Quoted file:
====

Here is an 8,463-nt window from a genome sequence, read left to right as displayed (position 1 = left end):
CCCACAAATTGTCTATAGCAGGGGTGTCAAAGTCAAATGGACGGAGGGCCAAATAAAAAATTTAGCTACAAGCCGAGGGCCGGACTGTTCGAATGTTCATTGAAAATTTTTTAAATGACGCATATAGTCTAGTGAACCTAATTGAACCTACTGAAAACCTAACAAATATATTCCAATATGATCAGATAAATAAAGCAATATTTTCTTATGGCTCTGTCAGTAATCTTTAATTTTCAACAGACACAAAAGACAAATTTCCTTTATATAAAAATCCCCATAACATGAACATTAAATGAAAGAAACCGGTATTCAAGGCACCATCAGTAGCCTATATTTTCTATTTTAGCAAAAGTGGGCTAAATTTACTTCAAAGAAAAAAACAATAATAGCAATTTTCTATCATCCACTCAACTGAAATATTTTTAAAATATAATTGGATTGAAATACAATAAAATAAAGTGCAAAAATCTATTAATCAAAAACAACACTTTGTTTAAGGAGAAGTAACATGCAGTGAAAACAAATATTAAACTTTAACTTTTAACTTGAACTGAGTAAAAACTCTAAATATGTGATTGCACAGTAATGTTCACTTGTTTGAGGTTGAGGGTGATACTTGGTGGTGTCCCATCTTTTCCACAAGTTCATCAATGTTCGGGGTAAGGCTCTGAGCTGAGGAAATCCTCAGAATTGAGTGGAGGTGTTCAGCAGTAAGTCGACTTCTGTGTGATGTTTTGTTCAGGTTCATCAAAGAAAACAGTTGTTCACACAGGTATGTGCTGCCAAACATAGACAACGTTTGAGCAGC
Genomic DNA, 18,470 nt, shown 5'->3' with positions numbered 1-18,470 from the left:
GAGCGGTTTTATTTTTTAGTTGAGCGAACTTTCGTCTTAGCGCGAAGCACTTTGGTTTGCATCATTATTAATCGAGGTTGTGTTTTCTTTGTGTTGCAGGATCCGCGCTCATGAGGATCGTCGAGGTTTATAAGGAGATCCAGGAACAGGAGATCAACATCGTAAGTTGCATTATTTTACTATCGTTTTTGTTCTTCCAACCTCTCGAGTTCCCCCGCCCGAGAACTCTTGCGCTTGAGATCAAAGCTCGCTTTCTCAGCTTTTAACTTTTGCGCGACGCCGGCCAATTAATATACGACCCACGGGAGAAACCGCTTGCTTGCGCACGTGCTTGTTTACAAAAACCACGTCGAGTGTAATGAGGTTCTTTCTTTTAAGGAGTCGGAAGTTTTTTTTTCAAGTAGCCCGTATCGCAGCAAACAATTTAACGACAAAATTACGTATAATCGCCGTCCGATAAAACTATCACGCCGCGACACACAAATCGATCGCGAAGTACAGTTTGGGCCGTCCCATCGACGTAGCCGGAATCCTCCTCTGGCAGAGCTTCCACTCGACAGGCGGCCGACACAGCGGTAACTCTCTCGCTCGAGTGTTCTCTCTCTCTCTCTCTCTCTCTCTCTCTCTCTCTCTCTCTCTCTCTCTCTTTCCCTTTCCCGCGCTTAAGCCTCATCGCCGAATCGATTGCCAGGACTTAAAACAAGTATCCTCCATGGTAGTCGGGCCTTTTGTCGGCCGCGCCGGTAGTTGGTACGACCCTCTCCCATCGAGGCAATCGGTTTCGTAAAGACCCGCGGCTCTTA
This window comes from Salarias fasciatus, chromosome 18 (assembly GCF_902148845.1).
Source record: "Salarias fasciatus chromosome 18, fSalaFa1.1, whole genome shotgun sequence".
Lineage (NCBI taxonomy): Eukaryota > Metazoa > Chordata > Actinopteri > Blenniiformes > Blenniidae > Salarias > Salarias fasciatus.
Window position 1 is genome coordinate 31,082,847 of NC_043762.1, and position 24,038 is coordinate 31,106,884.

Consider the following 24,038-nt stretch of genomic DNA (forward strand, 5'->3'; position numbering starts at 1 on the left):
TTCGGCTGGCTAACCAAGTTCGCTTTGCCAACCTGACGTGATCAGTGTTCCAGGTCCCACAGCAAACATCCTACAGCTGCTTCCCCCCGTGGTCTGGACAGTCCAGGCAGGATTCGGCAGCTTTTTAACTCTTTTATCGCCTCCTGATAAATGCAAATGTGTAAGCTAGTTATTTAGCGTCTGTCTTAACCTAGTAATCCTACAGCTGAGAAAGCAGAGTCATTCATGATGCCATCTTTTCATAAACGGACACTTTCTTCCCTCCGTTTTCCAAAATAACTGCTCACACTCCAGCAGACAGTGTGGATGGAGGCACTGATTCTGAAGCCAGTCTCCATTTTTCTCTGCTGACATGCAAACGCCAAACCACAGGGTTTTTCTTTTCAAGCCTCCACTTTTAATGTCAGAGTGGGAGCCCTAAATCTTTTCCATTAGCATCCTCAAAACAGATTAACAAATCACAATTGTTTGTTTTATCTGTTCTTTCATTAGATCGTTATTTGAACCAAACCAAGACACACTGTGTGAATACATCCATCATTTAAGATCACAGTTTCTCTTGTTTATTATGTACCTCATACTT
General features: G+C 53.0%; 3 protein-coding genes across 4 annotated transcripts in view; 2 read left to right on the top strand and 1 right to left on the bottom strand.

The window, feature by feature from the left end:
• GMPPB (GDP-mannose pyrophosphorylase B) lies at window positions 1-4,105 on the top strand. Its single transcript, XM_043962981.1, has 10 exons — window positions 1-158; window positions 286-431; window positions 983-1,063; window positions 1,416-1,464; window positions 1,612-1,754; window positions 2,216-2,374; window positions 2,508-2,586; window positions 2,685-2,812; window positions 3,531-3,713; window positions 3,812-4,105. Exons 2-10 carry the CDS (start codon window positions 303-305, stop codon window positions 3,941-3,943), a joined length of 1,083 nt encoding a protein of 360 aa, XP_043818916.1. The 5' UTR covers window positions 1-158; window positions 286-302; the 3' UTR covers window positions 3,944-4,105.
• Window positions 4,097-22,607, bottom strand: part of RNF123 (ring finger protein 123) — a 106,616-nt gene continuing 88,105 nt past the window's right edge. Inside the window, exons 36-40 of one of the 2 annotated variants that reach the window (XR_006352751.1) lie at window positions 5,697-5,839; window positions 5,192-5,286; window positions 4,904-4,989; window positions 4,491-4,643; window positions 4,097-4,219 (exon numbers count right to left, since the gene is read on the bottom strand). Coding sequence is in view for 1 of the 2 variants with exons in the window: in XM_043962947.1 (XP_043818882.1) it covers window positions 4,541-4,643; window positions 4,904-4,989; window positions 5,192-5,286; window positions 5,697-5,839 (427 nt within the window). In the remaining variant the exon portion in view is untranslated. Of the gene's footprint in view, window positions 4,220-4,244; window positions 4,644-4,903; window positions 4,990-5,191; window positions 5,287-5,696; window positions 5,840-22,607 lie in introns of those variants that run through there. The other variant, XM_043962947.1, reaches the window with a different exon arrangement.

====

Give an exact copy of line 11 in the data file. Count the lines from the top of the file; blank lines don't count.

General features: G+C 53.0%; 3 protein-coding genes across 4 annotated transcripts in view; 2 read left to right on the top strand and 1 right to left on the bottom strand.